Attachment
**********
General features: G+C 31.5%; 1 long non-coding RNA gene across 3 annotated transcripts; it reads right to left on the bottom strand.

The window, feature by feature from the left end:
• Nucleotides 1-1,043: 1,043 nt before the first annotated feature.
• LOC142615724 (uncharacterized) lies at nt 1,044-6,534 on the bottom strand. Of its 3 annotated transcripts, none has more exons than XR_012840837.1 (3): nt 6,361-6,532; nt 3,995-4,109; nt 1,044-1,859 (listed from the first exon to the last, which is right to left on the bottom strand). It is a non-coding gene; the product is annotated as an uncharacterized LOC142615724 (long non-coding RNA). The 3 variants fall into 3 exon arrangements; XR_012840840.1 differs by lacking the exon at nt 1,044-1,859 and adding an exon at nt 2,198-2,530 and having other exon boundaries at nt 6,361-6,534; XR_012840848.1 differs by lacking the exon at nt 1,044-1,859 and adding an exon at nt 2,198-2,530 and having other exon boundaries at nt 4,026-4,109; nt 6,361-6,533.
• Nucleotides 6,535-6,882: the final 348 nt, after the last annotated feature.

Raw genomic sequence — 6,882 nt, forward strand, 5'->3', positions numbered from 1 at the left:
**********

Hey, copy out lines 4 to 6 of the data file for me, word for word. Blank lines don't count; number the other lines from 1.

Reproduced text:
• LOC142615724 (uncharacterized) lies at nt 1,044-6,534 on the bottom strand. Of its 3 annotated transcripts, none has more exons than XR_012840837.1 (3): nt 6,361-6,532; nt 3,995-4,109; nt 1,044-1,859 (listed from the first exon to the last, which is right to left on the bottom strand). It is a non-coding gene; the product is annotated as an uncharacterized LOC142615724 (long non-coding RNA). The 3 variants fall into 3 exon arrangements; XR_012840840.1 differs by lacking the exon at nt 1,044-1,859 and adding an exon at nt 2,198-2,530 and having other exon boundaries at nt 6,361-6,534; XR_012840848.1 differs by lacking the exon at nt 1,044-1,859 and adding an exon at nt 2,198-2,530 and having other exon boundaries at nt 4,026-4,109; nt 6,361-6,533.
• Nucleotides 6,535-6,882: the final 348 nt, after the last annotated feature.

Raw genomic sequence — 6,882 nt, forward strand, 5'->3', positions numbered from 1 at the left: